It may be early days for this new Flat turf season but that doesn't mean we haven't seen a potential star of the future. With the likes of Mark Johnston with an increased string of almost 130 two year olds it isn't beyond the realms the standards this early season are higher than normal. We have already seen a touch of class with a few smart debut winners from Kingsley House Stables: Buratino, Rah Rah, Ravenhoe. Here are a few dark horses on our radar.
The first race of the Flat turf season has - in its time - proven a great starting point for top class two year olds. The Brocklesby Stakes at Doncaster has historically seen some great talents including Mind Games, Hearts Of Fire who both raced at Group 1, the latter horse, trained by Pat Eddery, proving victorious. Who could forget Provideo, trained by Bill O'Gorman and ridden by Tony Ives. This colt started his career winning the Brocklesby Stakes by four lengths - then achieved an outstanding feat. In 1984 he set a record for a British-trained two-year-old winning sixteen of his twenty-four races. Although rated some twenty pounds below the top juveniles he was named British Horse of the Year.
This year's Brocklesby is unlikely to reveal such talents but three horses are worth following.
Mark Johnston's Ravenhoe just edged victory for the first juvenile runner from Kingsley House Stables. This chestnut son of Bahamian Bounty cost £16,000 at the yearling sales when purchased by the trainer for established owner David Abell. The mare was a prolific sprinter with Kevin Ryan, who won on debut at Doncaster. There is nothing in the breeding of this horse to put you off. This colt is likely to progress with racing.
Brocklesby second - losing in a photo finish - First Bombardment is trained by David O'Meara in the silks of Northern Hart Racing & Partner. This son of Pastoral Pursuits is out of a twice-winning mare costing £18,000 at the yearling sales. This colt has a lot of natural pace and was seen next start competing at Musselburgh in the Scottish Brocklesby, a race which could highlight future winners. He had the opposition a touch flat footed but tired in the final furlong. On faster ground, this youngster will take some stopping and worth checking out on the betting markets.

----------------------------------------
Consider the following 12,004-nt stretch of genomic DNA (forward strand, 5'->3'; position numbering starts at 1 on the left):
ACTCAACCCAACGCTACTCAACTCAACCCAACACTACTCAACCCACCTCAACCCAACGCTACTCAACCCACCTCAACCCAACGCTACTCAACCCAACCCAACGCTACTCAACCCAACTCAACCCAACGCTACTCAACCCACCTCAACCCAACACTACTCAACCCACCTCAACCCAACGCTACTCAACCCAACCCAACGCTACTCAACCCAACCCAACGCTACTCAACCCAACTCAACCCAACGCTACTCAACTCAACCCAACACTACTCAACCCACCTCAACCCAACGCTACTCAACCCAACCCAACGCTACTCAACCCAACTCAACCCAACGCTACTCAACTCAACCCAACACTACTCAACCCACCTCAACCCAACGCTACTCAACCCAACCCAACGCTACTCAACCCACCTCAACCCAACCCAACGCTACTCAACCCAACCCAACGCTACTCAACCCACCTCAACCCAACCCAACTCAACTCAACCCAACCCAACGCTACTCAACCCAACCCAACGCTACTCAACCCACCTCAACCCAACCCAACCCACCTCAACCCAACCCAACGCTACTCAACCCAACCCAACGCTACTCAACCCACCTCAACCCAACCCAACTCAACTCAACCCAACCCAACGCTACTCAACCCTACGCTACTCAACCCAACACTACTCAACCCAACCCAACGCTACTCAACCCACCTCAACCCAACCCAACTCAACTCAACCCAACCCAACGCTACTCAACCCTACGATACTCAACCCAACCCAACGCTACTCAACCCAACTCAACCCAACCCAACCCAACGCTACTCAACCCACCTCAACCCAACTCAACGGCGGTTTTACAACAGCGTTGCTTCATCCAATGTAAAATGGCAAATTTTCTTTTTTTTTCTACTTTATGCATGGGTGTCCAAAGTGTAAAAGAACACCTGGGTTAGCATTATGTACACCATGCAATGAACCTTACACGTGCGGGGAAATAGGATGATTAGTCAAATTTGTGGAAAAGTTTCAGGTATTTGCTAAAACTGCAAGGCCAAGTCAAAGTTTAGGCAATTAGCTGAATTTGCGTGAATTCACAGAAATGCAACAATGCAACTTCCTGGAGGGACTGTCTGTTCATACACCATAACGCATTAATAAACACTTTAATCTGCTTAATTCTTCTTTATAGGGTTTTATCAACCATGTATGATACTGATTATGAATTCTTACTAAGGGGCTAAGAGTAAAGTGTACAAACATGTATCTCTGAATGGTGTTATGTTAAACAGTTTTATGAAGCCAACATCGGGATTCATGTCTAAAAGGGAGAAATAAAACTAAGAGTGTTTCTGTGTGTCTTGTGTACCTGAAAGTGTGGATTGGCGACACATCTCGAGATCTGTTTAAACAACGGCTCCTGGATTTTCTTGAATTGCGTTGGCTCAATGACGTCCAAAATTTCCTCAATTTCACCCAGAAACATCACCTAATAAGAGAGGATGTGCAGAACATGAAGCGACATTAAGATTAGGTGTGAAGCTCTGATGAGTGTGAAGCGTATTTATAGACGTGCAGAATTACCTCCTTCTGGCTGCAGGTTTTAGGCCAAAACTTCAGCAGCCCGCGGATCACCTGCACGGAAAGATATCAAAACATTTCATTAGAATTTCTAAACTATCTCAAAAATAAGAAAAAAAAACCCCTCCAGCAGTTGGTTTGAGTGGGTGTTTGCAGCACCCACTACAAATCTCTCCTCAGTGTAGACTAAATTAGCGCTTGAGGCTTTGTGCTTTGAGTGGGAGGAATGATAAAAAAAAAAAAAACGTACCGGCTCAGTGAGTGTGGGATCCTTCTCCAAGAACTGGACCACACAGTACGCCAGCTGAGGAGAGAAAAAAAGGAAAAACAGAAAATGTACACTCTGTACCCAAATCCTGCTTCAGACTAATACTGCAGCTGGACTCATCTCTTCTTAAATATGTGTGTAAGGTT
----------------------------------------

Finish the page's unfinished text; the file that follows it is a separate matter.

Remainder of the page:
It wouldn't be a surprise to see General Alexander - who finished third - winning next start. This grey colt is a son of Zebedee out of a winning Irish mare. Quite an early February foal, he was purchased by the trainer at the yearling sales for £30,000. Mrs J A Martin is a good patron of Spring Cottage Stables (Northgate Lad won on debut as a two-year-old at Beverley). This youngster had no luck: a slow start, slightly hampered, then switched a couple of times before running on with promise with no more than a hands-and-heels ride. Must have a winning chance second start if not more.
The winner of Scottish Brocklesby is reputed to be a smart horse with mention of Royal Ascot and the Coventry Stakes (Group 2). Tribesman is trained by David Brown and owned by John Fretwell - a combination which has proven a potent force with two year olds. This partnership have made an art of finding talented two-year-olds and often sell them for a king's ransom. This chestnut son of Equiano - out of a poor race mare - cost 12,000gns as a foal, later purchased at the yearling sales by Fretwell for £35,000. He won comfortably on debut and could well see this talent competing in the Coventry.
It is often difficult to assess the value of a debut performance especially when against opposition who are making their racecourse bow. However, Gin In The Inn really caught my eye at Leicester. This Irish bred son of Alfred Noble is out of a winning mare who didn't race until three. This bay was purchased by the trainer at the yearling sales for 35,000. This horse is a lovely specimen with size, strength and scope to improve with racing. There were a few fancied horses in that 5f sprint but Fahey's talent literally won in a canter. I'd be very surprised if he isn't going places and another two year old with high hopes of Royal Ascot.